Diagnosing deafness is a culturally situated practice generating considerable research in health sciences but limited work in anthropology. Diagnosis fast-tracks parents into a medical and education pathway but can also create tension for parents and professionals. Drawing on ethnographic fieldwork, we argue that in this biomedical context, emotions are often understood by professionals as impairing for parents, and hence problematic for the treatment process. In contrast emotions are characterized by parents as motivational and tools for decision making on a pathway that is experienced as a source of stress.
Self-medication with Chinese Medicine Online
The internet provides the means for people to play an expanded role in managing their own health. I describe an online group of 325 students seeking to address various health issues through a collaborative “online clinic.” I have coined the term DIO (Do-It-Ourselves) to emphasize the underlying collaboration in this self-care trend. As a living tradition, Chinese medicine is transforming as lay people participate in this process, and their collaborative study in a digital classroom suggests a new style of knowing.
“It Stays Between Us”: Managing Comorbidities and Public/Private Dichotomies in HPTN071 (POPART) Trial Communities (open access)
Lario Viljoen, Hanlie Myburgh & Lindsey Reynolds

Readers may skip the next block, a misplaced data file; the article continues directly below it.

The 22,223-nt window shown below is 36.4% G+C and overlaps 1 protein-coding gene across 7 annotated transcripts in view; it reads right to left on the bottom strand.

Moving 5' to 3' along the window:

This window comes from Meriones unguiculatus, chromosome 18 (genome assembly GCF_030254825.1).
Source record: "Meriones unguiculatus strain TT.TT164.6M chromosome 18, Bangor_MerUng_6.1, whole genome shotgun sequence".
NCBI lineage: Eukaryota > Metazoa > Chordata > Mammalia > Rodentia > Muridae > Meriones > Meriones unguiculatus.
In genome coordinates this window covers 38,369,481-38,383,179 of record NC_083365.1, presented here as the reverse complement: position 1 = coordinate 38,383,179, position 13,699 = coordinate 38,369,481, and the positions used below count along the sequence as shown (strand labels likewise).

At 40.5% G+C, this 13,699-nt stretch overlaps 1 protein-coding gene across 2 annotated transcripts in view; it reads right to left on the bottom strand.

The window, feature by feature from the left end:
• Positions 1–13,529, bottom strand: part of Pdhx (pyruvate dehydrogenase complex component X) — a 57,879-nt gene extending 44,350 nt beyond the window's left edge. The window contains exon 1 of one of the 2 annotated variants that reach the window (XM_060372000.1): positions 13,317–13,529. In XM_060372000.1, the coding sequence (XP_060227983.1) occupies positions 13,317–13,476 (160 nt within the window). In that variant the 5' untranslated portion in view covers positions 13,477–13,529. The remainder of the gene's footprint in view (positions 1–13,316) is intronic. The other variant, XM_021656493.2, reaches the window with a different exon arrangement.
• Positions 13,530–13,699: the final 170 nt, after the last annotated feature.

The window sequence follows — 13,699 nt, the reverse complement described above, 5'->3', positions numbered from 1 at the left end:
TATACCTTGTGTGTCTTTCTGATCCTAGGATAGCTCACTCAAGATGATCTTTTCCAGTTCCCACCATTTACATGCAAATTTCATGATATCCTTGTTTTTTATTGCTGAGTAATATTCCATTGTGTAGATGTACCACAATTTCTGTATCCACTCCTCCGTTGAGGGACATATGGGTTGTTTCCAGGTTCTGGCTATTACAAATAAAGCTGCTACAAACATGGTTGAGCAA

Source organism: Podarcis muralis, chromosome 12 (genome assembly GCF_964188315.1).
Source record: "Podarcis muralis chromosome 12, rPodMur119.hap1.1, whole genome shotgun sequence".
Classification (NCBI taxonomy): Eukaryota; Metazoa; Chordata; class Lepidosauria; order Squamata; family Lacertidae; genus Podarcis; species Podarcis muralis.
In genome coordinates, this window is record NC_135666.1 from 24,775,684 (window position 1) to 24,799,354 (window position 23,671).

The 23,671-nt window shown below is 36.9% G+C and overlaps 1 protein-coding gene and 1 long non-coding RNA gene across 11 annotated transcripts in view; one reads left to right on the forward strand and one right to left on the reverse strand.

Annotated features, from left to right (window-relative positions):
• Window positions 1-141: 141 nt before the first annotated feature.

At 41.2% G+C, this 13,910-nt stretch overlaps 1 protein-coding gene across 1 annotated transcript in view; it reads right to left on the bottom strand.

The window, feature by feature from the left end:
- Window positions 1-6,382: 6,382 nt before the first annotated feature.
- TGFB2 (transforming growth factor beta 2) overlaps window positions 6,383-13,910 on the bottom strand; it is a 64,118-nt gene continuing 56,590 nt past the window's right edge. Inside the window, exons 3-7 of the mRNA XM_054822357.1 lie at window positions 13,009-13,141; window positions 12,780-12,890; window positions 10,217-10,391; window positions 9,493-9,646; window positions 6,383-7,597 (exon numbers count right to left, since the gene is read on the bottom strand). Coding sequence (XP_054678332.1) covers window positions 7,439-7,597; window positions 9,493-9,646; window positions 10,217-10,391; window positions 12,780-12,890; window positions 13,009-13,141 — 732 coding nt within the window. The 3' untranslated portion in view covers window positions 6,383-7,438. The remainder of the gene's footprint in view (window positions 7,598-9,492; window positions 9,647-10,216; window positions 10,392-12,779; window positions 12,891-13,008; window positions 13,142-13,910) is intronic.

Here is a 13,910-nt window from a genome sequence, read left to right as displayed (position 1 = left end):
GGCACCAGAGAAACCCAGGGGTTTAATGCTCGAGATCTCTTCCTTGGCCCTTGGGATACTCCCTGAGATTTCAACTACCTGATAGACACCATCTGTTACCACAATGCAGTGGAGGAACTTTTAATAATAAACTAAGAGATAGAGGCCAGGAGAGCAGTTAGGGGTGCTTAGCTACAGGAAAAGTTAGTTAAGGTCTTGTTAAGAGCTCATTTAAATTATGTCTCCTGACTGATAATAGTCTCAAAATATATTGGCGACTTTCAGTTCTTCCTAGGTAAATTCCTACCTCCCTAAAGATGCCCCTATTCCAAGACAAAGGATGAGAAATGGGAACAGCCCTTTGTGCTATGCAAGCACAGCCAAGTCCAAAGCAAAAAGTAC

In contexts of scarcity, managing comorbidities is a complex process, shaped by divergent understandings of causes, prognoses, and social meanings of illness. Drawing on research with one young South African woman living with HIV and epilepsy, and 13 other people with comorbidities, we describe how concepts of “public” and “private” shape the management of co-morbid conditions. Despite narratives of HIV “normalization,” participants labored to keep their HIV status private, while sharing other illness experiences more publicly. We challenge simple dichotomies between public and private spheres and emphasize the need for more fluid understandings of how people negotiate social space.
In Search of ‘Success’: The Politics of Care and Responsibility in a PrEP Demonstration Project
Lisa Lazarus, Sushena Reza-Paul, Syed Hafeez Ur Rahman & Robert Lorway
We illustrate the lively existence of the notion of success in the unfolding of a PrEP project led by a sex worker organization in India. In what we call the “search for success,” particular attention is placed on the role that care plays among sex workers guiding the project. Drawing on our ethnographic work, we highlight how the search for success underlines particular affective dispositions that are underscored by overlapping temporal registers: in the early stages of fostering adherence; when project fatigue sets in; and as the project draws to a close, in the anticipation of what comes next for the organization.
Medicine Anthropology Theory (Open Access)
From the refrigerator mother theory to more recent comparisons to ‘warrior-heroes’, mothers of children with autism spectrum disorders have been historically categorised as emotionally remarkable. Drawing on my ethnographic fieldwork in Portugal, I explore in this article how mothers politically mobilise emotions, characteristics, and acts usually associated with good mothering, such as maternal love, dedication, and sacrifice. While these socially expected phenomena have been addressed as instruments of the relegation of women to motherhood and care labour, I propose a novel look at the value of affectivity in discourses and practices of care and advocacy. I argue that mothers strategically embody and employ their affectivity as political capital to validate their role as expert caregivers and advocates, creating new opportunities to access leading positions within the autism advocacy movement.